On November 3, US citizens will cast their vote on whom they want to be the next President of the United States. During the campaign trail, Mr Trump has lagged behind his presidential rival until now.
According to a poll by Des Moines Register and the Mediacom Iowa Poll, the Republican President has overtaken his presidential rival in Iowa.
Mr Trump now leads by seven percentage points over Mr Biden, 48 percent to 41 percent.
Three percent said they will vote for someone else with just two percent unsure of who to vote for.
Just five percent did not want to reveal their voting intentions.
This recent poll asked 814 Iowa voters between October 26 to 29.
Back in September, the two candidates were neck and neck with both receiving 47 percent in the poll.
J. Ann Selzer, president of Selzer & Co, said while Iowa men are more likely to vote for Mr Trump, women are more inclined to vote for Mr Biden.
But warned of similarities between the 2016 election which saw Mr Trump beat Hillary Clinton.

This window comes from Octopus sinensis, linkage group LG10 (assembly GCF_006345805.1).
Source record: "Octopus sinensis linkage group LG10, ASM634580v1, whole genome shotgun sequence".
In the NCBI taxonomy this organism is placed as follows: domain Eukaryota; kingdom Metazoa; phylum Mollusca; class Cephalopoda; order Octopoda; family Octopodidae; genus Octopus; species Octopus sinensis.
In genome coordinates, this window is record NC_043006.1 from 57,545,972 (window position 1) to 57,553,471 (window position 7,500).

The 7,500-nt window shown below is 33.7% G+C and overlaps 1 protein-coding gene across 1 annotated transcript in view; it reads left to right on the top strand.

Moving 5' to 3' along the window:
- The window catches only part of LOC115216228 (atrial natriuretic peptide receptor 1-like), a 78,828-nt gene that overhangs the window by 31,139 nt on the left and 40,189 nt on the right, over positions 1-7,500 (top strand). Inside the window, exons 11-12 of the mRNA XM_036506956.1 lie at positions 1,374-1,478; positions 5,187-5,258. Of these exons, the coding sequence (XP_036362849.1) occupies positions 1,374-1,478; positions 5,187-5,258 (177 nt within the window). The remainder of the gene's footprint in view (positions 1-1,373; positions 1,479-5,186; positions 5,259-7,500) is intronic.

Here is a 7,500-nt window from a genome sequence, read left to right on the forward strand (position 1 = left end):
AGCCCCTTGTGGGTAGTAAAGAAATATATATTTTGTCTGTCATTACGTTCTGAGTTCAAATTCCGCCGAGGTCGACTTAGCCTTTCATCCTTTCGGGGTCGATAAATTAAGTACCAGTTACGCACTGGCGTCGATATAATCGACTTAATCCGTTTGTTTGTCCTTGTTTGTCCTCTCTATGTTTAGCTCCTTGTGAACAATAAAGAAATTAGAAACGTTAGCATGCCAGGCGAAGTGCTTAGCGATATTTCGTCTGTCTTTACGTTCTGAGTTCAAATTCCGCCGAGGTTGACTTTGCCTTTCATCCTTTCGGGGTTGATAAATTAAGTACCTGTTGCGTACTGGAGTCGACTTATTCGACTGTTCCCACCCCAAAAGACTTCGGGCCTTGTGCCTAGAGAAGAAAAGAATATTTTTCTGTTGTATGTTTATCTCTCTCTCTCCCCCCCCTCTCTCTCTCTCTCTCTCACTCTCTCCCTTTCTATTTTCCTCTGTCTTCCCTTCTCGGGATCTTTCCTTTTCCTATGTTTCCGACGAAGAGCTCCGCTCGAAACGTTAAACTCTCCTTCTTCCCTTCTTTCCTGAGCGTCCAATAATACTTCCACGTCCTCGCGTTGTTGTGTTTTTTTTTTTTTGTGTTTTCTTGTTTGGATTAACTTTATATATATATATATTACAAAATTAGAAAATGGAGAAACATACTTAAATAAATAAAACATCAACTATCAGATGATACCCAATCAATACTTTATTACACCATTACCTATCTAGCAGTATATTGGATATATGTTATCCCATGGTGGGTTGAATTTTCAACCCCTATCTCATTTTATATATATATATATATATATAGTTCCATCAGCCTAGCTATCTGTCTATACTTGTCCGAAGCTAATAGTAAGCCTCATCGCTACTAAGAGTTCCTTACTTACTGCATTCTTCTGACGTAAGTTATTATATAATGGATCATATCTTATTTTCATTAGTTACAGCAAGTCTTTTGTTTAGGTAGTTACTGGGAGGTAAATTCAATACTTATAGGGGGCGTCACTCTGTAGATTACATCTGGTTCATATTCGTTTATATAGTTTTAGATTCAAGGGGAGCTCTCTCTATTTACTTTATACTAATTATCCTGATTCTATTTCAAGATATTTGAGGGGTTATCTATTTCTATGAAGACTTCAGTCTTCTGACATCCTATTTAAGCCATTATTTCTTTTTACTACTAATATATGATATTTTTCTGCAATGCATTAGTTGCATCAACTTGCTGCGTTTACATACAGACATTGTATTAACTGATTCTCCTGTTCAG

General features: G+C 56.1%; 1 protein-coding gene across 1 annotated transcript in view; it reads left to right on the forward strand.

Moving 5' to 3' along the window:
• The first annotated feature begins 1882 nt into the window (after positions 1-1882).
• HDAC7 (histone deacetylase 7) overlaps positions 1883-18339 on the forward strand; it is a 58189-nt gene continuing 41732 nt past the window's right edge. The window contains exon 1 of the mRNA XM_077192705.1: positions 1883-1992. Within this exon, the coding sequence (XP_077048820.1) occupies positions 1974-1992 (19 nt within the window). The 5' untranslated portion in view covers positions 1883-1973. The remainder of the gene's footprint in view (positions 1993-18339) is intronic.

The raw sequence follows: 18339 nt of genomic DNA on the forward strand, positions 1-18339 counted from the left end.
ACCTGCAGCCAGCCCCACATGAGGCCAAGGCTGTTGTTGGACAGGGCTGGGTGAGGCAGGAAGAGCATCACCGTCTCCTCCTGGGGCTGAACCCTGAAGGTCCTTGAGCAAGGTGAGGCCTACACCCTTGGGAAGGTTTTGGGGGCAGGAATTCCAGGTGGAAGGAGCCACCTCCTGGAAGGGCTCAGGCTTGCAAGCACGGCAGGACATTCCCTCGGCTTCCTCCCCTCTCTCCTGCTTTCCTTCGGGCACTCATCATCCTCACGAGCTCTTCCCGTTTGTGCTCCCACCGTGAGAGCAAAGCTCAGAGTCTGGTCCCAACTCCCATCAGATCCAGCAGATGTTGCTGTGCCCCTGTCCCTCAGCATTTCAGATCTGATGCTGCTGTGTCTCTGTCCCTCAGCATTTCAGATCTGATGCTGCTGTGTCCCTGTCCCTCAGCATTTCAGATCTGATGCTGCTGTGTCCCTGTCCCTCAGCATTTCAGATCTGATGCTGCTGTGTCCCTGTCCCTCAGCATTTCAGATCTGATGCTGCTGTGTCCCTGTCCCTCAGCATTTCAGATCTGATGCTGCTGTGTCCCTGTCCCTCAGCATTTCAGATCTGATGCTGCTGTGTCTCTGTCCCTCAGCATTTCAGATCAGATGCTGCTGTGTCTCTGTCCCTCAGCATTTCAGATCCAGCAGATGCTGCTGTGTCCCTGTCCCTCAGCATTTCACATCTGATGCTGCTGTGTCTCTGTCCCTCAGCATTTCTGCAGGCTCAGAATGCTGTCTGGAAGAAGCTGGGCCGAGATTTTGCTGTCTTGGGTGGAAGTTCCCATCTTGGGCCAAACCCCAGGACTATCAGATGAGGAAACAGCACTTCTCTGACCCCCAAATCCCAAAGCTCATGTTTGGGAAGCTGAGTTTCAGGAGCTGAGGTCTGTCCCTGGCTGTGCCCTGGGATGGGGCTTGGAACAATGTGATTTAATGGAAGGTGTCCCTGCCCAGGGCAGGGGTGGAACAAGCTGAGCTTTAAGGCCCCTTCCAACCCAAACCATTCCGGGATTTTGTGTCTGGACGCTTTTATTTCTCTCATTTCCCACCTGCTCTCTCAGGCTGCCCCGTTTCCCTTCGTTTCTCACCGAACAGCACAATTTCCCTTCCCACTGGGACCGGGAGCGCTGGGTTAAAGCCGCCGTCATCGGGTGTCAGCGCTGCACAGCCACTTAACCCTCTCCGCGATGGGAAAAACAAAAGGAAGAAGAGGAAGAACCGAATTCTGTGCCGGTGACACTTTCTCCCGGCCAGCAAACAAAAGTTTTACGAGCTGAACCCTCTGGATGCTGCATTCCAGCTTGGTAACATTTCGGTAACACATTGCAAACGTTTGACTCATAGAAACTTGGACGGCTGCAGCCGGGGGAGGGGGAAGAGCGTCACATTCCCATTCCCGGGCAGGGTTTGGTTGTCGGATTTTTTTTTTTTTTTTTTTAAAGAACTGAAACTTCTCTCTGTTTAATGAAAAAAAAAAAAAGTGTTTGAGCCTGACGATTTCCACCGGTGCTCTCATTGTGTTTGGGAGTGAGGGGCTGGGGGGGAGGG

She said: “The President is holding demographic groups that he won in Iowa four years ago, and that would Gove someone a certain level of comfort with their standing.
“There’s a consistent story in 2020 to what happened in 2016.
“Neither candidate hits 50 percent, so there’s still some play here.”
With news of the new poll results, former BBC political presenter Andrew Neil issued warning bells for Democrats claiming Mr Biden is not “finishing strongly”.
He tweeted: “The Iowa Poll is gold standard for statewide polling in US.
“Last night it put Trump on 48%, Biden of 41%.
“Des Moines Register said Biden is “fading” in Iowa, reinforcing Democrat fears he’s not finishing strongly.
“The Poll also put Sen Joni Ernst (R) on 46%, Theresa Greenfield (D) on 42.”
MP for Westmorland, Tim Farron, replied to Mr Neil’s tweet arguing Mr Biden could win the election count by more than 300 votes.
He tweeted: “Indeed. The poll putting Biden 17 points ahead in Wisconsin is also gold standard.
“I suspect both are outliers that Biden will win Wisconsin by less than 17, Trump may win Iowa but by less than 7, and that Biden will win the EC with more than 300 votes.”
Last week, two polls by Washington Post and ABC revealed Mr Biden was leading Mr Trump narrowly in Michigan with 51 percent to 44 percent.
And in Wisconsin, the Democrat significantly beat the Republican 57 percent to 40 percent.
While Mr Biden is leading in the opinion pills, the race is much closer in the crucial battleground of so-called swing states.
Mr Trump trails Mr Biden in the national polls but this does not determine who sits in the White House.
It is the 538 members of the Electoral College who do this, the winner needs 270 votes in the college to become president.